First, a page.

By Michele L. Tremblay
Boscawen Newsvine, June/July 2001
Did you know that some birds rub ants on their feathers to release an acid that helps control mites? That a Hummingbird egg measures a mere half-inch? That Common Loon dives have been recorded at depths of 600 feet?
The world of birds is endlessly fascinating. Worldwide, millions of people feed birds in their backyards and travel to locations near and far to catch a glimpse of a beautiful, rare, or exotic avian.
If you’re interested in getting started on birding, acquiring an identification guide is essential. Visiting a local bookstore to compare guides is a good first step [On my last visit, I found that Gibson’s Bookstore in Concord had a great selection]. Choosing a guide is often a process of trying friends’ books or purchasing two or more to see which works best for you. Ask your friends what books they use and why. In some cases, you might find that having more than one guide is helpful to identify tricky birds. Some guides use photographs, while some have a variety of drawings and paintings that blend or homogenize species’ appearance variations. Commonly-used guides include those written or published by National Geographic, Golden, Peterson, Sibley, Stokes, and Audubon. Bincoculars help you see small details that really make the difference in bird identification. Since birds are often heard and not seen, you might wish to purchase a tape or CD so that you can learn how to identify them by ear.
If you already have a guide or want to take the next step in learning about birds, try The Birder’s Handbook, A Field Guide to the Natural History of North American Birds. This book is designed to be a companion to your identification guide. Each species is referenced by the page on which illustrations for that bird can be found in most common identification. The left-hand page of the book contains presents information in both text and picture symbols detailing breeding habits, preferred diet, nest type, flight patterns, and more. On the right page are narratives or essays describing subjects covering a broad range of topics including historical information, wing shapes, how birds hear and see, bird-related laws, and the evolution of eggs and their colors. The book is not only a valuable reference but the essays are also enjoyable to read.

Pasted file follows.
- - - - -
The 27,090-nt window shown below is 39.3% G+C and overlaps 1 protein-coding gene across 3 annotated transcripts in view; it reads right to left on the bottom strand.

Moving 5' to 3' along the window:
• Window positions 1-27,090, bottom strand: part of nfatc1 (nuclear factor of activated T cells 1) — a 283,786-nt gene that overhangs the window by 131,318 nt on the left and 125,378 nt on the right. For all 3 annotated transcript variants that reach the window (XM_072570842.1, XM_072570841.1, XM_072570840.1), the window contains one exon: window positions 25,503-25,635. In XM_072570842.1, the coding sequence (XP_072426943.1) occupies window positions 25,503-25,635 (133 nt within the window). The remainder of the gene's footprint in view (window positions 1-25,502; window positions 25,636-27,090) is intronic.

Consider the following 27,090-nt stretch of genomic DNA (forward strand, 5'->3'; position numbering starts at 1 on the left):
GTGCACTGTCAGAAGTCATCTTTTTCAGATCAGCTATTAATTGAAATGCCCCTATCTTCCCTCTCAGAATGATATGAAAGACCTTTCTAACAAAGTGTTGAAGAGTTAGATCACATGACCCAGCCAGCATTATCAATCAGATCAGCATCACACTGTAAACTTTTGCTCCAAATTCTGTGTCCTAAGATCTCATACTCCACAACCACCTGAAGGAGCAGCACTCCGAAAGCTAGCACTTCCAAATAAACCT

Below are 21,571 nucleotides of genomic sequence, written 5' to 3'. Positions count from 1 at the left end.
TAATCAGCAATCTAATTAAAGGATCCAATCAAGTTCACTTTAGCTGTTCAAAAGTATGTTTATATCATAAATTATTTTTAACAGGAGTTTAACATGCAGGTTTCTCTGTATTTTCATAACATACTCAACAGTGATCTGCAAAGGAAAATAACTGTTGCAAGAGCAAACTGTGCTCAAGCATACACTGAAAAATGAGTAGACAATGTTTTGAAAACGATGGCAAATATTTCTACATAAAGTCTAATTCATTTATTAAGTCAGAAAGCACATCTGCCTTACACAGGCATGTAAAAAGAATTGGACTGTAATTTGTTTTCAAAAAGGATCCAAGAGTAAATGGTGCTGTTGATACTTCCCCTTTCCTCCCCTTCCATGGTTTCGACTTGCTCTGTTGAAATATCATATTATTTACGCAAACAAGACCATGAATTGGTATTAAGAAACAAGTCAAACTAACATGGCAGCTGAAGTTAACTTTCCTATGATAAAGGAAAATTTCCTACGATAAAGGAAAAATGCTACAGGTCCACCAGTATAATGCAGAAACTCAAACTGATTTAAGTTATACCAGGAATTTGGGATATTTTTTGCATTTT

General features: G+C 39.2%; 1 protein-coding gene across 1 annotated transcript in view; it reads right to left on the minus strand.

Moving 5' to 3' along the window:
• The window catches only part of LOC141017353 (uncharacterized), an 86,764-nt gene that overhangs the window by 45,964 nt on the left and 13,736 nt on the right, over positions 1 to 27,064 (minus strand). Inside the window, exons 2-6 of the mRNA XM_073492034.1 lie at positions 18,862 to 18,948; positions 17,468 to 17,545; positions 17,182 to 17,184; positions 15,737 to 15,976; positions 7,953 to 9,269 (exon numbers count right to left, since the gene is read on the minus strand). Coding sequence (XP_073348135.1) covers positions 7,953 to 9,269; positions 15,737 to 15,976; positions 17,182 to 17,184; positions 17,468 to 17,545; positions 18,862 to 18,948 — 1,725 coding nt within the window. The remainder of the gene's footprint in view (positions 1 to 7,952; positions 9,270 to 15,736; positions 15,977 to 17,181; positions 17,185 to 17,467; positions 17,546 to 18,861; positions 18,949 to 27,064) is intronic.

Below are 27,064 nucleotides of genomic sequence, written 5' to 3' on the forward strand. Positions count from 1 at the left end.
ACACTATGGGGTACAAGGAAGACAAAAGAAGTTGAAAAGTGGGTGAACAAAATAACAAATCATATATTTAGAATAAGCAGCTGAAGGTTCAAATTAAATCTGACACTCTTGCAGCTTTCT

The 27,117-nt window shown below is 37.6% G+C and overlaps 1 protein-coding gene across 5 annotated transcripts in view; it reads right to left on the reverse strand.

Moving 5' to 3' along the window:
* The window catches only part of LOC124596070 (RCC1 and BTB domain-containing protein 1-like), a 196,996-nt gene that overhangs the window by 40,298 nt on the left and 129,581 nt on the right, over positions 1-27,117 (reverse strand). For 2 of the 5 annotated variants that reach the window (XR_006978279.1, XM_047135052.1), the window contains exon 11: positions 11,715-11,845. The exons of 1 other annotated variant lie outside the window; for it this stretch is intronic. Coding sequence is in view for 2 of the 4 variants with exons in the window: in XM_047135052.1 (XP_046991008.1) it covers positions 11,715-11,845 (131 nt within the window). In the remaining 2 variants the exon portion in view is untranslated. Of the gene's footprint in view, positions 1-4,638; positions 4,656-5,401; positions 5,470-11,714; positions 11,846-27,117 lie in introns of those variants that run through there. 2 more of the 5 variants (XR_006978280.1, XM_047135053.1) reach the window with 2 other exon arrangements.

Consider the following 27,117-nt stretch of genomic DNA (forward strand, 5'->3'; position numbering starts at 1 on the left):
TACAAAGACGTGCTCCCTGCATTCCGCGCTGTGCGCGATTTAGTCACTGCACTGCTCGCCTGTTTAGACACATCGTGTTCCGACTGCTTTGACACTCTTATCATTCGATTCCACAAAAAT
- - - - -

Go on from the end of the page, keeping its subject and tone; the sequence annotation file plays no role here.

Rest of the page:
If you feed birds or want to learn how to get started, The FeederWatcher’s Guide to Bird Feeding and Birds at Your Feeder, a Guide to Feeding Habits, Behavior, Distribution, and Abundance are two excellent non-identification guides that explain bird diets, habitats, and behavior. These books primarily discuss birds likely to visit feeders. The FeederWatcher’s Guide, in particular, details information about feed, seed, feeder-type, and habitat preferences with real-life examples of improvements you can make in your own backyard.
If you want to take your interest in birds to the next step, consider becoming a “citizen scientist.” There are a number of programs that provide identification posters, guidance materials, and data sheets to record your sightings. The data is utilized to create bird migration, feeding, and breeding maps. In some programs, bird diseases are also tracked and studied. Project FeederWatch gives its citizen scientists the options of online data entry and email newsletters. Because most of these programs are active during the late fall and winter, now is the time to order your kits so that they arrive in time to begin recording data in November.
Participating in one of these programs not only provides scientists with invaluable data, it can enhance your birdwatching experience by honing and focusing your identification and observation skills. Program include ProjectFeeder Watch and several “bird counts” sponsored by the Audubon Society of NH (603.226.9909 or http://www.nhaudubon.org/birding.htm). Birds at Your Feeder draws upon data and anecdotal information from volunteers summarized by Project FeederWatch (607. 254.2427 or birds.cornell.edu/pfw/). Certain species have been identified as priorities for data gathering by the Nongame and Endangered Wildlife Program of the NH Department of Fish and Game (603. 271.3421 or www.wildlife.state.nh.us/nongame_page.htm). You can also visit naturesource.net/columns for a list of references, resources, including a link to “nest box cam 2001” site where you can see in real-time cavity nesting birds.
A special note about hummingbirds.
Feeders for these wonderful, tiny creatures are becoming more popular. The red coloring added to commercial mixes and some homemade formulae results in fatal kidney damage to these birds. Enjoy these wonderful small visitors with a safe and inexpensive alternative. Make your own hummingbird food by mixing one part sugar to three parts water. You don’t need to make much—the food should be changed every few days to avoid illness-causing fermentation.